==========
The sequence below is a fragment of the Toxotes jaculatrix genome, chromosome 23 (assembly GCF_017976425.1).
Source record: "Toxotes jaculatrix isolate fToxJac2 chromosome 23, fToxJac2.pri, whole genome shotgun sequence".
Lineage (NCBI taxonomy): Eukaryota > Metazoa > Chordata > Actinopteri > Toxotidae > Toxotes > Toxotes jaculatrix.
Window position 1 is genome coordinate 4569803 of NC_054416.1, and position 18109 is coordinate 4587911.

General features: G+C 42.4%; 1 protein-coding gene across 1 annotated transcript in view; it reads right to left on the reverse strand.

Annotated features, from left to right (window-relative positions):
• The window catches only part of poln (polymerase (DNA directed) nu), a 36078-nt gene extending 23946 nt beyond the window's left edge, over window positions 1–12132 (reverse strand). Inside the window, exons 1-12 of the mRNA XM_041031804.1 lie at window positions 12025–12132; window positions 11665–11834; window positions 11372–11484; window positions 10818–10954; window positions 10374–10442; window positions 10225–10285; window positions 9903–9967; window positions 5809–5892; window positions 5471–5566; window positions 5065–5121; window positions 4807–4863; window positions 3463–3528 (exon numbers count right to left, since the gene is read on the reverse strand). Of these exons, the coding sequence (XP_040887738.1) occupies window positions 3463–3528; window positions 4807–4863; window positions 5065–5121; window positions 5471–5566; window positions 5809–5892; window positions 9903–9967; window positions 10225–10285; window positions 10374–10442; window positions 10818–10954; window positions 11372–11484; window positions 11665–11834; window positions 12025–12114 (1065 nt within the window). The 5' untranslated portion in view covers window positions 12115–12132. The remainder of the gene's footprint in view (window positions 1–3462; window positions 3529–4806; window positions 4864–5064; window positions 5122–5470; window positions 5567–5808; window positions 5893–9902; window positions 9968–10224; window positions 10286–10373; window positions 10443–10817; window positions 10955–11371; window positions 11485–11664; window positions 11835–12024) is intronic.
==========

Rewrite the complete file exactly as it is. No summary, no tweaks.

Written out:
The sequence below is a fragment of the Toxotes jaculatrix genome, chromosome 23 (assembly GCF_017976425.1).
Source record: "Toxotes jaculatrix isolate fToxJac2 chromosome 23, fToxJac2.pri, whole genome shotgun sequence".
Lineage (NCBI taxonomy): Eukaryota > Metazoa > Chordata > Actinopteri > Toxotidae > Toxotes > Toxotes jaculatrix.
Window position 1 is genome coordinate 4569803 of NC_054416.1, and position 18109 is coordinate 4587911.

General features: G+C 42.4%; 1 protein-coding gene across 1 annotated transcript in view; it reads right to left on the reverse strand.

Annotated features, from left to right (window-relative positions):
• The window catches only part of poln (polymerase (DNA directed) nu), a 36078-nt gene extending 23946 nt beyond the window's left edge, over window positions 1–12132 (reverse strand). Inside the window, exons 1-12 of the mRNA XM_041031804.1 lie at window positions 12025–12132; window positions 11665–11834; window positions 11372–11484; window positions 10818–10954; window positions 10374–10442; window positions 10225–10285; window positions 9903–9967; window positions 5809–5892; window positions 5471–5566; window positions 5065–5121; window positions 4807–4863; window positions 3463–3528 (exon numbers count right to left, since the gene is read on the reverse strand). Of these exons, the coding sequence (XP_040887738.1) occupies window positions 3463–3528; window positions 4807–4863; window positions 5065–5121; window positions 5471–5566; window positions 5809–5892; window positions 9903–9967; window positions 10225–10285; window positions 10374–10442; window positions 10818–10954; window positions 11372–11484; window positions 11665–11834; window positions 12025–12114 (1065 nt within the window). The 5' untranslated portion in view covers window positions 12115–12132. The remainder of the gene's footprint in view (window positions 1–3462; window positions 3529–4806; window positions 4864–5064; window positions 5122–5470; window positions 5567–5808; window positions 5893–9902; window positions 9968–10224; window positions 10286–10373; window positions 10443–10817; window positions 10955–11371; window positions 11485–11664; window positions 11835–12024) is intronic.